“Oh… oh… No. She can make them.” And just like that – foot in my mouth. Now I had to get the strides right. First attempt was just to get her in front of my leg and let her flow through it. We got 3.1 strides and demolished the oxer. Front pole, back pole, got them both. It was an accomplishment in a weird way. It also took a lot of pressure off. Like ok, I had made my first BIG mistake in front of my new trainer, and she wasn’t upset. Just told me to add more leg this time. Luckily, one of my fellow boarders apparently had faith in me, because she took this video:

 


Was it perfect? Not at all. Did we commit and execute though? Yes, and that is a big thing for us. Since she was then a bit spicey, my trainer asked us to jump a skinny in the middle of the ring off our right lead (the same lead we just did the line on). May was… not having it. She started throwing her heard around and sucking behind my leg.

In a weird way, I was so happy to have this argument with May in front of my trainer. I have been struggling with her randomly pulling this stunt for a couple of months now. I wish I had video of it. Basically, she starts flinging her head around so there is 0 contact with the bit and then sucks back almost to a stop. I had been solving it by sending her really forward, like spurs in sides forward. This was, and still is, the correct reaction, but my trainer took it a step forward.

She recognized that our issue wasn’t really with going forward – it was with the transition between going forward, coming back, and going forward again. In that serious of adjustments, she was building up this big resistance. Why? Mostly because we hadn’t really been practicing it outside our jumping.

Fun Fact: The worst time to practice something is when there is additional pressure. Aka – don’t try to put flying changes on a horse at a show, don’t try to teach a horse to tie on the 4th of July, and don’t try to teach adjustability in the middle of a jump course. Those skills should already be installed because taking them to a more advanced level.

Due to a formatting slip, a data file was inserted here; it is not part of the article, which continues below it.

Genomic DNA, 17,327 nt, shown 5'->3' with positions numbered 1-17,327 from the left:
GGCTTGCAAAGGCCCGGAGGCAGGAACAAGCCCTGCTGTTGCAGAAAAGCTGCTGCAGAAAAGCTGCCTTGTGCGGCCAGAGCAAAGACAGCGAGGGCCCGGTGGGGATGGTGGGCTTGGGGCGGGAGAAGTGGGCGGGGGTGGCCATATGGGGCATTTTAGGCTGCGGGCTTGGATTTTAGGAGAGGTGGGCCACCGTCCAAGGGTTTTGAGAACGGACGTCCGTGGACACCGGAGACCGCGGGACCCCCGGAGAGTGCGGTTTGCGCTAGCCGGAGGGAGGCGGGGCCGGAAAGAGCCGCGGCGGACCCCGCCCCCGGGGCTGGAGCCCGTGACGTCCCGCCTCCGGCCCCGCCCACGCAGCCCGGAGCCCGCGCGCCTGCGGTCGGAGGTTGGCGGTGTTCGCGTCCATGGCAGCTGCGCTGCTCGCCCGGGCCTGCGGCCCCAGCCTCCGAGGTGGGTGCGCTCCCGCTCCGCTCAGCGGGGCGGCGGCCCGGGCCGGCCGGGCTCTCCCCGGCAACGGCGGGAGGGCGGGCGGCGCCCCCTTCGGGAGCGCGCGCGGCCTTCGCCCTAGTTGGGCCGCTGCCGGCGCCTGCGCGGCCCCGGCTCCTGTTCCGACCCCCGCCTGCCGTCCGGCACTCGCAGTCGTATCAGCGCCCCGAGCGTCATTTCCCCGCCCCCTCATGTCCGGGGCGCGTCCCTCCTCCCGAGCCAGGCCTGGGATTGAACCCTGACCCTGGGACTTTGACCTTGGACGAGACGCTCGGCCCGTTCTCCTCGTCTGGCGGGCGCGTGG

However, it doesn’t mean it should be ignored. Instead, my trainer had us practice coming forward and coming back at the canter for a couple of circles before asking us to take the skinny jump again. May popped over it without a fuss. Then it was back to the corner. This time, I rode aggressively and definitively. I pushed to the jump, and we took a big, XC style step to it and over it. May got lots of pats both from me and from my trainer.

It felt good to come away with homework and solutions. I can’t wait until our next lesson! Heaven knows, I need them!

03.26.17 – Dressage Lesson

Our first lesson since December, and as usual, it came with a few stupid epiphanies. I would even say it was riddled with stupid epiphanies. They started AS SOON as May and I started walking. That’s right. I couldn’t walk right.

Over the winter, we have worked a lot of May’s connection in the bridle being more steady. (aka – less head wagging, looking up to see what’s going on outside the arena, and truly engaging the hind end) All of this was actually very much improved and my trainer was impressed (yay!). What she was not impressed with was my new found love of pushing May past her point of balance.

May is not a big, fancy, expressive mover. She moves correctly, especially when fully engaged, but she’s not a horse that is ever going to have a massive walk stride. My solution? Just keep pushing… all the way past her balance. As a result, she get a forward but oddly stumbly and uneven walk. Literally my trainers words were, the bottom of the pyramid is rhythm, and you don’t have it. Well damn. So I sat in the saddle, quieted my hands and legs, and we immediately found a better walk. Alright, I got that.

Then we were asked to halt, and May’s head came up, she braced against me, and she stopped. So we proceeded to work on the walk/halt transitions. I would ask May to halt, and if she came off the contact, I would send her forward again… for about 10 minutes. Below is some of it. I was reminded that it might take 700 tries, but that on the 700th try, it would be great.

We finally got a halfway decent walk, so we moved into the trot. In an effort to keep May on the contact, I was keeping her too keep in the contact, and she was falling behind the vertical. Luckily, May is, surprisingly, not a horse that loves being behind the vertical, so this was as easy as engaging my seat and lifting my hands. We did a few W/T/W transitions, but those were significantly better than the W/H/W transitions, so we didn’t dwell on them. We made some tweaks to how much bend I was asking for, but most of the trot work was just fine tuning, which was nice. We kept the tempo and energy slow to make our adjustments, so it’s definitely not the nicest looking trot May can muster, but it’s a great one for building strength and fine tuning our connection, rhythm, and balance.